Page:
Make dumb stuff. But only if you need it.

dumbstuff_title

This is a dumb little project. Not that I don’t like it, but it’s a trivial little thing that’s not really worthy of a DIY, but there’s a lesson here still – MAKE DUMB STUFF. It’s perfect  practice to grow and make better, less dumb stuff. I’ve made so many prototypes of things that have turned HORRIBLY wrong, but I’ve learned plenty with each one. This project was done in seven minutes and made purely so I don’t have to dig into the bottom of my tall center console in the Land Cruiser. After finishing it, I thought of several ways to make it better, and even how to use those better ideas on other projects. The dumb little thing really got me thinking.

If you want some insight into how I create things, it’s usually best surmised by this Plato quote – “Necessity, who is the mother of invention.”

Sure, I think of new things plenty, but more often the real motivator for making something is to fill a need or solve a problem. It’s sometimes stifling, especially when I’m trying to pull ideas together for a Design*Sponge post or something, because my immediate tendency is to only make things I need. The good part though – Is as I’m working on things, my mind fills with other ideas that branch off of the task at hand. Try it. Look around you, and find something that needs fixed. Tackle that problem and in doing so, see what else opens up.

 

13 Comments

13 Responses to “Make dumb stuff. But only if you need it.”

  1. Alan says:

    Dumb stuff is the best! The other night, I spent way too long making a tiny sleeve for my leather sewing needles. It turned out to be more satisfying than the big project that I was working on.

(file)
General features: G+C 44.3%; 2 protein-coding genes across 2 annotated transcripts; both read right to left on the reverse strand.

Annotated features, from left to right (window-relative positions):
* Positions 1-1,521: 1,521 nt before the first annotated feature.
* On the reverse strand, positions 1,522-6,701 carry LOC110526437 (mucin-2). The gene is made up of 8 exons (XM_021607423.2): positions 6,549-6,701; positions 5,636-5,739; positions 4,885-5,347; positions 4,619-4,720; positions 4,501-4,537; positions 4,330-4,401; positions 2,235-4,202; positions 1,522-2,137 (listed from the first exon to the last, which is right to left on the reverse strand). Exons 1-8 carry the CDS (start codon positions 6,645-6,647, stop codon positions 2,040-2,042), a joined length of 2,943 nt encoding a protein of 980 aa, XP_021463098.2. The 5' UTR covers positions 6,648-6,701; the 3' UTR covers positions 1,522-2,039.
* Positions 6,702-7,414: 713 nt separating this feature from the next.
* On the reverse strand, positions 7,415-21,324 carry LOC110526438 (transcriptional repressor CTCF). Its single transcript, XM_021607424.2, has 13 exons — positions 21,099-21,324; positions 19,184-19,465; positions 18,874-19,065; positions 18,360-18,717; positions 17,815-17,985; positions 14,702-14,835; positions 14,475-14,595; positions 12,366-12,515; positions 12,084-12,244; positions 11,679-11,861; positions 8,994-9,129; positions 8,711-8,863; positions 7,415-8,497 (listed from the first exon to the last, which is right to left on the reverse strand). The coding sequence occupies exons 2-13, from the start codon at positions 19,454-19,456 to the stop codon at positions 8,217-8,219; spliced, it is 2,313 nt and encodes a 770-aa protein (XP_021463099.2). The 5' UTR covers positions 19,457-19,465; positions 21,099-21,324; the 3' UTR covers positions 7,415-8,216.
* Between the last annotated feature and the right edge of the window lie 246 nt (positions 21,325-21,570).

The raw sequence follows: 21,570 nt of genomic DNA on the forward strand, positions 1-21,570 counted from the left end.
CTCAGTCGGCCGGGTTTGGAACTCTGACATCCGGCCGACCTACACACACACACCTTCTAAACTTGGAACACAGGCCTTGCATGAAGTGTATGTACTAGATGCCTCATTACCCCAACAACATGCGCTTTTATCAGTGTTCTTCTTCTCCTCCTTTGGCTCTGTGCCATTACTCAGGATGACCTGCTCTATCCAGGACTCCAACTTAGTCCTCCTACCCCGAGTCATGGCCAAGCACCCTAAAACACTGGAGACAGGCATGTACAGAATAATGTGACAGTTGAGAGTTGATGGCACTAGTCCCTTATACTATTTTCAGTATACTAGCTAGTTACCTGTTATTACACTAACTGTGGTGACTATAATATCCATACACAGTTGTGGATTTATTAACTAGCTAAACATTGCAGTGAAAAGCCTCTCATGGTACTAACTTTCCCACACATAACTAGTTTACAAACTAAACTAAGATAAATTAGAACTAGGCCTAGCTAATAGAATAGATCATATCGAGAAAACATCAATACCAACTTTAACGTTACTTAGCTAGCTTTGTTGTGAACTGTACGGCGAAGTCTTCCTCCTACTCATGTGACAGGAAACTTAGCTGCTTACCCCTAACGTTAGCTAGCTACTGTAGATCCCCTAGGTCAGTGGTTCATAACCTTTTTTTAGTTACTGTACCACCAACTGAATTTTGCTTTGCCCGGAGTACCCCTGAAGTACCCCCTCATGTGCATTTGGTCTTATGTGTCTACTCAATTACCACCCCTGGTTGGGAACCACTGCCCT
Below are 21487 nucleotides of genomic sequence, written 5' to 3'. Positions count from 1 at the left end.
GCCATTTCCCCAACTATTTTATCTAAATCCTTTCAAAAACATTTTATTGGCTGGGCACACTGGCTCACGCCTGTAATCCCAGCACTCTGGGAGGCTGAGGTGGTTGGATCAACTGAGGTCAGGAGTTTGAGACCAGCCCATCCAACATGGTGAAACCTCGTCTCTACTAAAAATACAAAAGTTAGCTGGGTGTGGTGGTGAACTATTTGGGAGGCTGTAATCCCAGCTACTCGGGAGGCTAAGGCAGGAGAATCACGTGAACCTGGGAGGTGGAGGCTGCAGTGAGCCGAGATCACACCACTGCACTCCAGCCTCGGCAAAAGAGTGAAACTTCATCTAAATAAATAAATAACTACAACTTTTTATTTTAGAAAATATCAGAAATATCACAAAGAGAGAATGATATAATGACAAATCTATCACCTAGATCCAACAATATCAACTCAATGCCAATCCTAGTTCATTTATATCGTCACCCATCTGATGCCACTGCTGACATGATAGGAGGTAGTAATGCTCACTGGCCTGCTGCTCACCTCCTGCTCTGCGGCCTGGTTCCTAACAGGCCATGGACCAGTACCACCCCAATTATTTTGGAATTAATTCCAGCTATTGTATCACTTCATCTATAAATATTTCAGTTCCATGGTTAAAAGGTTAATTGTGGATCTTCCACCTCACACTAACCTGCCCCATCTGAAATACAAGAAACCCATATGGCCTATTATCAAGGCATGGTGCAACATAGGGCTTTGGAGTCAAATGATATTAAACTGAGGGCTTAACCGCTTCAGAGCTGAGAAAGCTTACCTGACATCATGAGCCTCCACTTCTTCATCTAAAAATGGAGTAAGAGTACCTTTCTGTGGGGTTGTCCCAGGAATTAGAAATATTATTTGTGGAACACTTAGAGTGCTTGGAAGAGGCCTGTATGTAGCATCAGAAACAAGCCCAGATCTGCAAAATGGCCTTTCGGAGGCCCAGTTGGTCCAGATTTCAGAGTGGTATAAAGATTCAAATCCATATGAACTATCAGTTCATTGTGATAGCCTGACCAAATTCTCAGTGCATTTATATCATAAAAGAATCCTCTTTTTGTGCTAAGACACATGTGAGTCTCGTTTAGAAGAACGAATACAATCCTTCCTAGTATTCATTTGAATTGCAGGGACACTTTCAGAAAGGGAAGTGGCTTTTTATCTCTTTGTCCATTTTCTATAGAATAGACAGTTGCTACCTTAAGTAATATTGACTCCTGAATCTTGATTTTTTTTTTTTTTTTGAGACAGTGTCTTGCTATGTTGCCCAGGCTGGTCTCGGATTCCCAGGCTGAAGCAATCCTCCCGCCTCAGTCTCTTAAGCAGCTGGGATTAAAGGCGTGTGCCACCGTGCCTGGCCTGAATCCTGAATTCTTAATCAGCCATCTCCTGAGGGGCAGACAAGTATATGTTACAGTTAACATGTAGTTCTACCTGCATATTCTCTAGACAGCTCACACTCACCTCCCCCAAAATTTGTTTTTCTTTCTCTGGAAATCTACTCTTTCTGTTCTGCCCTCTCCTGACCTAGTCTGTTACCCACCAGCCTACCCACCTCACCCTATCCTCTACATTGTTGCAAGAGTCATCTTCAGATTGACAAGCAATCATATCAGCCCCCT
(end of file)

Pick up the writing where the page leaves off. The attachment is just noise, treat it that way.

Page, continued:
2. Chris says:

    I’m curious. What kind of sewing machine is that?

  3. Toni says:

    Hi Matt.

    I would like to start doing some things with leather, but I have no idea where to start, not even what tools I need to start … I recommend some introductory manual or book?

    Your project bag for lunch (I do I’ll take every day to work;) I looked like a good project to start … you think?

    I love your page and stuff things you do!

    Best wishes.

    PS: sorry for my English!

    • MMP says:

      Yeah, the passport cover is an even easier project to start with. That or the lunchbox post use the same hand-sewing principles though. If you want a great book to learn hand-stitch, look up the books by Al Stohlman. Good luck!

  4. Chris says:

    Excellent work, what about a nice leather steering wheel cover?

  5. Ryan Alven says:

    I always look forward to new posts here. So nice.

    A question…what did you use to attach the rivet? The picture looks like it is a separate attachment for the sewing machine? Or is it a completely different machine all together?

    Thanks and looking forward to the next post!

    • MMP says:

      Thanks Ryan. Yes, that’s a different machine. I have a kick press to drive tubular rivets, but you can just conventional copper rivets that don’t require more than some nippers and a ball peen hammer.

  6. Sean Curran says:

    Hey Matt, Iv’e started doing quite a bit of leather work, thanks to a lot of influence from you, and been really enjoying it. I purchase most of my leather and hardware from Tandy, because we have a local one. The leather supply is great, but the hardware is leaving a lot to be desired to me. The buckles, clasps, and buttons are just not quite what I want. Do you have any suggestions on where I could find more?

    • MMP says:

      Hi Sean, that’s a constant hunt for me too… I don’t know of a super great hardware resource actually… I wish I did. I end up getting my stuff in large quantities from the factories, but that’s not a good help for small quantities. Some good things can be had at Oregon Leather Co, and you might see if there’s a saddle/tack shop in your area. Best of luck!

  7. tony says:

    ah, what a satisfying post to start the day with. i treasure these kinds of problem-solving opportunities.

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